Spanish Names

Spanish names are used in Spain and other Spanish-speaking countries (such as those in South America). See also about Spanish names.
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CONSUELOfSpanish
Means "consolation" in Spanish. It is taken from the title of the Virgin Mary, Nuestra Señora del Consuelo, meaning "Our Lady of Consolation".
CORALfEnglish, Spanish
From the English and Spanish word coral for the underwater skeletal deposits which can form reefs. It is ultimately derived (via Old French and Latin) from Greek κοραλλιον (korallion).
CORNELIOmSpanish, Italian
Spanish and Italian form of CORNELIUS.
CORONAfLate Roman, Italian, Spanish
Means "crown" in Latin, as well as Italian and Spanish. This was the name of a 2nd-century saint who was martyred with her companion Victor.
COSMEmPortuguese, Spanish
Portuguese and Spanish form of COSMAS.
CRESCENCIAfSpanish
Spanish feminine form of CRESCENTIUS.
CRISTIÁNmSpanish
Spanish form of CHRISTIAN.
CRISTINAfItalian, Spanish, Portuguese, Romanian
Italian, Spanish, Portuguese and Romanian form of CHRISTINA.
CRUZf & mSpanish, Portuguese
Means "cross" in Spanish or Portuguese, referring to the cross of the crucifixion.
CRUZITAfSpanish
Diminutive of CRUZ.
CURROmSpanish
Andalusian diminutive of FRANCISCO.
CUSTODIAfSpanish
Feminine form of CUSTODIO.
CUSTODIOmSpanish
Means "guardian" in Spanish, from Latin custodia "protection, safekeeping".
DALIA (1)fSpanish (Latin American), American (Hispanic)
Spanish form of DAHLIA. The Dahlia is the national flower of Mexico.
DANELmBasque
Basque form of DANIEL.
DANI (2)mHungarian, Spanish
Hungarian diminutive of DÁNIEL and Spanish diminutive of DANIEL.
DANIELmEnglish, Hebrew, French, German, Swedish, Norwegian, Danish, Polish, Czech, Slovak, Spanish, Portuguese, Romanian, Slovene, Bulgarian, Macedonian, Croatian, Armenian, Georgian, Biblical, Biblical Greek
From the Hebrew name דָּנִיֵּאל (Daniyyel) meaning "God is my judge", from the roots דִּין (din) meaning "to judge" and אֵל (el) meaning "God". Daniel was a Hebrew prophet whose story is told in the Book of Daniel in the Old Testament. He lived during the Jewish captivity in Babylon, where he served in the court of the king, rising to prominence by interpreting the king's dreams. The book also presents Daniel's four visions of the end of the world.... [more]
DARÍOmSpanish
Spanish form of DARIUS.
DAVIDmEnglish, Hebrew, French, Scottish, Spanish, Portuguese, German, Swedish, Norwegian, Danish, Dutch, Czech, Slovene, Russian, Croatian, Serbian, Macedonian, Romanian, Biblical, Biblical Latin
From the Hebrew name דָּוִד (Dawid), which was derived from Hebrew דּוֹד (dod) meaning "beloved" or "uncle". David was the second and greatest of the kings of Israel, ruling in the 10th century BC. Several stories about him are told in the Old Testament, including his defeat of Goliath, a giant Philistine. According to the New Testament, Jesus was descended from him.... [more]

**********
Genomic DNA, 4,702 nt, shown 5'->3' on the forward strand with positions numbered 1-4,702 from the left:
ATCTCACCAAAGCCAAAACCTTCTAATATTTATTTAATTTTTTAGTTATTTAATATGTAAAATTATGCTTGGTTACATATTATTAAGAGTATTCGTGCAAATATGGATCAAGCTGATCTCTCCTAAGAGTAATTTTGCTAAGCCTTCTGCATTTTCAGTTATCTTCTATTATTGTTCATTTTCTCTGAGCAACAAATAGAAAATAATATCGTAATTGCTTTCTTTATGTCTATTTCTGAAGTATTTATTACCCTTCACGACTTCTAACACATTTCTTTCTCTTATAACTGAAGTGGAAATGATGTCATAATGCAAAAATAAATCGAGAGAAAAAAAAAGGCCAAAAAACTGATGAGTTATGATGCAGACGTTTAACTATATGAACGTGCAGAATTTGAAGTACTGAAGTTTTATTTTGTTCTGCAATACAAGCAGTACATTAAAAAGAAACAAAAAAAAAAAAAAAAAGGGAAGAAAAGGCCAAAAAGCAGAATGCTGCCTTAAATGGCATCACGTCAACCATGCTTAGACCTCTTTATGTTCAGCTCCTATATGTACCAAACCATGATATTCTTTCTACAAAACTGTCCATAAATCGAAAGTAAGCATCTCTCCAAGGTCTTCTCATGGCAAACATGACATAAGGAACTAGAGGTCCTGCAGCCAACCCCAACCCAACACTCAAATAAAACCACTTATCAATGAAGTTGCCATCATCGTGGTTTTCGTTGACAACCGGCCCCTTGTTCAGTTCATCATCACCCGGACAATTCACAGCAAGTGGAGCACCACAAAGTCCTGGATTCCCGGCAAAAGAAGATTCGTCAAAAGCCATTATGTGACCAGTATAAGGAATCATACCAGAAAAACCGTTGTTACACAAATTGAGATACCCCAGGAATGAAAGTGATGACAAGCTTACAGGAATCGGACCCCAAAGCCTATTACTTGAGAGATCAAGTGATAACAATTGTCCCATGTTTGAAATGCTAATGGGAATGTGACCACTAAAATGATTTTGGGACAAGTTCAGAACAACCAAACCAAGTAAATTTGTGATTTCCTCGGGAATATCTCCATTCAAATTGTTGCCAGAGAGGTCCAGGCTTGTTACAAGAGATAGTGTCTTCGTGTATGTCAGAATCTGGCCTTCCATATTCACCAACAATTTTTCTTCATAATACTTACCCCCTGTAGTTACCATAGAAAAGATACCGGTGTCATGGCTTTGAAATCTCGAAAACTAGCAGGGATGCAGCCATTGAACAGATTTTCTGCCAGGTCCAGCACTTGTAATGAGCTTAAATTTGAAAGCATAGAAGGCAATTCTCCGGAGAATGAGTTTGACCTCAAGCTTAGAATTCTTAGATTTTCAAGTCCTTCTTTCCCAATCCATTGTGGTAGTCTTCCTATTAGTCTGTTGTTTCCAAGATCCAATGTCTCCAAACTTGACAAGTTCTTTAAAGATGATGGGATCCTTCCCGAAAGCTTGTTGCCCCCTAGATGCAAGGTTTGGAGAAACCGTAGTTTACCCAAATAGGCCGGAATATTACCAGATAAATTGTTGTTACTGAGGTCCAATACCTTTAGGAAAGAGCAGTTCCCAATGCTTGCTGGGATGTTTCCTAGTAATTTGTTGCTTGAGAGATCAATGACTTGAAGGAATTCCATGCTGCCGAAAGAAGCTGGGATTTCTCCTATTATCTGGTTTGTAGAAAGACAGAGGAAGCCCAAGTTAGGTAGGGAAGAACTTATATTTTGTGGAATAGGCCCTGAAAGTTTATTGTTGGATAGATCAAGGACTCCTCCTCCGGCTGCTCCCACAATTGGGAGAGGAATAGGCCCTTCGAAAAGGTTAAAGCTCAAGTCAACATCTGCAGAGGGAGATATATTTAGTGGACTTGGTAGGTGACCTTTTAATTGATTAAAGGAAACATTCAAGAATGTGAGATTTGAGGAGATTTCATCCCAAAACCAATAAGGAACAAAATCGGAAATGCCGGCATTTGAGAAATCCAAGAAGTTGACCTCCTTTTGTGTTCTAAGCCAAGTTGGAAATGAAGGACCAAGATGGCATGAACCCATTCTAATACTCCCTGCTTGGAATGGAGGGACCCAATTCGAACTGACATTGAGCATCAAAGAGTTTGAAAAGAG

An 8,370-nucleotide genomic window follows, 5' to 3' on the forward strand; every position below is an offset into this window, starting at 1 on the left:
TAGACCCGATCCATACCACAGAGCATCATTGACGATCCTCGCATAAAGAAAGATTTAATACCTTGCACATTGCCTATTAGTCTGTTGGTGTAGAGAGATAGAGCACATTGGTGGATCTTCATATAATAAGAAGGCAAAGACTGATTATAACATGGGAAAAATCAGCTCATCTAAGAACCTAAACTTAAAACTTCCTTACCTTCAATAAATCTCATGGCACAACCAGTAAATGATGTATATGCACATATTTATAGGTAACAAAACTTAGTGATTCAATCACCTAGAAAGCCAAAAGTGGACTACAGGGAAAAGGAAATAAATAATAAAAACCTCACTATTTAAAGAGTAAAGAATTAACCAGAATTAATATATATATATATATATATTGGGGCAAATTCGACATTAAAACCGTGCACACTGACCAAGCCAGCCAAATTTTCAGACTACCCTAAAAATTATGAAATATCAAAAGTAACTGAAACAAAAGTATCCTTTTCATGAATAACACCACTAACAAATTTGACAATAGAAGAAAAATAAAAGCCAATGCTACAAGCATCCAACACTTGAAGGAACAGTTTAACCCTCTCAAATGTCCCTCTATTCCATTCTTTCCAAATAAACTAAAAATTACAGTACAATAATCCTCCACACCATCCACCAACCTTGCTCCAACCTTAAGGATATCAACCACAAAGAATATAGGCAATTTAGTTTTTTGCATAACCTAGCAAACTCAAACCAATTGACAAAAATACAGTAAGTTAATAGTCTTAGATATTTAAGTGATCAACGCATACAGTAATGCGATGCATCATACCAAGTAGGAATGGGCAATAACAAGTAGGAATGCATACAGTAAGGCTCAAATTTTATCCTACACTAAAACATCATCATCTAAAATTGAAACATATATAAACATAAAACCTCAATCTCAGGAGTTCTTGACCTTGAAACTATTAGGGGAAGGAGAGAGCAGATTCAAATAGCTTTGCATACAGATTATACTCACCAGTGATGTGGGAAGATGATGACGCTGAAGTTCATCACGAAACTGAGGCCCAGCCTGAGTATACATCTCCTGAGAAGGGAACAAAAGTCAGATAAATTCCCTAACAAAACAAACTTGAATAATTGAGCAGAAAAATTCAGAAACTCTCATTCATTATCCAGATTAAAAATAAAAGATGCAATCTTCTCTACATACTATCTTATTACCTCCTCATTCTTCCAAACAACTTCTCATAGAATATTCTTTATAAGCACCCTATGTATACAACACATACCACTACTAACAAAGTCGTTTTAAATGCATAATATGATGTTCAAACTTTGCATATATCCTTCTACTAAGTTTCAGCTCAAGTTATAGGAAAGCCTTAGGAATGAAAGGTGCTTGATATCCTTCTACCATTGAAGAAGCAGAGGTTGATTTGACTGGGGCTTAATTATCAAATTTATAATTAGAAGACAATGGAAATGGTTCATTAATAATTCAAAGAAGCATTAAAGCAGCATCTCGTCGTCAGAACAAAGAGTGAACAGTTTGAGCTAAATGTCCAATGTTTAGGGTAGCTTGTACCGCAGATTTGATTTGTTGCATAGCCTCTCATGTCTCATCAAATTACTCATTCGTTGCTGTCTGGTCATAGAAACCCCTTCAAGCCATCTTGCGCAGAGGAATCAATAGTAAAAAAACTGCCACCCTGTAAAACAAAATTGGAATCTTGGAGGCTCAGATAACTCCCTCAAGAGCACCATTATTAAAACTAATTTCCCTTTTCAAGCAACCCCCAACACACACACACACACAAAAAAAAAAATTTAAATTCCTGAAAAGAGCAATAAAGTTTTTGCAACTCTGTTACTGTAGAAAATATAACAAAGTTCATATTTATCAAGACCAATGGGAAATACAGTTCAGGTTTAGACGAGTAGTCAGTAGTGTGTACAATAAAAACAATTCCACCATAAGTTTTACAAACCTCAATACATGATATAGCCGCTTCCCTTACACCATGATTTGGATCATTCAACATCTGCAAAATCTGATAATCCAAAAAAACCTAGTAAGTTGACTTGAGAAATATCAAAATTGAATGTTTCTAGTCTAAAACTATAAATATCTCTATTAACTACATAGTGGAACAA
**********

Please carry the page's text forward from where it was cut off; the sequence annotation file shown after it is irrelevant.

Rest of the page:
DÉBORAfSpanish, Portuguese, French
Spanish, Portuguese and French form of DEBORAH.
DELFINAfItalian, Spanish
Italian and Spanish form of DELPHINA.
DELIA (1)fEnglish, Italian, Spanish, Romanian, Greek Mythology
Means "of Delos" in Greek. This was an epithet of the Greek goddess Artemis, given because she and her twin brother Apollo were born on the island of Delos. The name appeared in several poems of the 16th and 17th centuries, and it has occasionally been used as a given name since that time.
DEMETRIOmItalian, Spanish
Italian and Spanish form of DEMETRIUS.
DESImSpanish
Diminutive of DESIDERIO.
DESIDERIAfItalian (Rare), Spanish (Rare), Late Roman
Feminine form of DESIDERIO. This was the Latin name of a 19th-century queen of Sweden, the wife of Karl XIV. She was born in France with the name Désirée.
DESIDERIOmItalian, Spanish
Italian and Spanish form of DESIDERIUS.
DIANAfEnglish, Spanish, Italian, Portuguese, Romanian, Catalan, German, Dutch, Danish, Swedish, Norwegian, Russian, Bulgarian, Lithuanian, Polish, Roman Mythology
Probably derived from an old Indo-European root meaning "heavenly, divine", related to dyeus (see ZEUS). Diana was a Roman goddess of the moon, hunting, forests, and childbirth, often identified with the Greek goddess Artemis.... [more]
DÍDACmCatalan
Catalan form of DIDACUS.
DIEGOmSpanish
Possibly a shortened form of SANTIAGO. In medieval records Diego was Latinized as Didacus, and it has been suggested that it in fact derives from Greek διδαχη (didache) "teaching". Saint Didacus (or Diego) was a 15th-century Franciscan brother based in Alcalá, Spain. Other famous bearers of this name include Mexican muralist Diego Rivera (1886-1957) and Argentine soccer player Diego Maradona (1960-).
DIMASmSpanish, Portuguese
Spanish and Portuguese form of DISMAS.
DIONISIAfItalian, Spanish
Italian and Spanish feminine form of DIONYSIUS.
DIONISIOmSpanish, Italian
Spanish and Italian form of DIONYSIUS.
DOLORESfSpanish, English
Means "sorrows", taken from the Spanish title of the Virgin Mary María de los Dolores, meaning "Mary of Sorrows". It has been used in the English-speaking world since the 19th century, becoming especially popular in America during the 1920s and 30s.
DOLORSfCatalan
Catalan form of DOLORES.
DOMINGAfSpanish
Spanish feminine form of DOMINIC.
DOMINGOmSpanish
Spanish form of DOMINIC.
DOMITILAfSpanish, Portuguese
Spanish and Portuguese form of DOMITILLA.
DONATmFrench (Rare), Occitan (Rare), Catalan (Rare), Polish (Rare)
French, Occitan, Catalan and Polish form of Donatus (see DONATO).
DONATOmItalian, Spanish, Portuguese
From the Late Latin name Donatus meaning "given". Several early saints had this name. The name was also borne by two Renaissance masters: the sculptor Donato di Niccolo di Bette Bardi (also known as Donatello), and the architect Donato Bramante.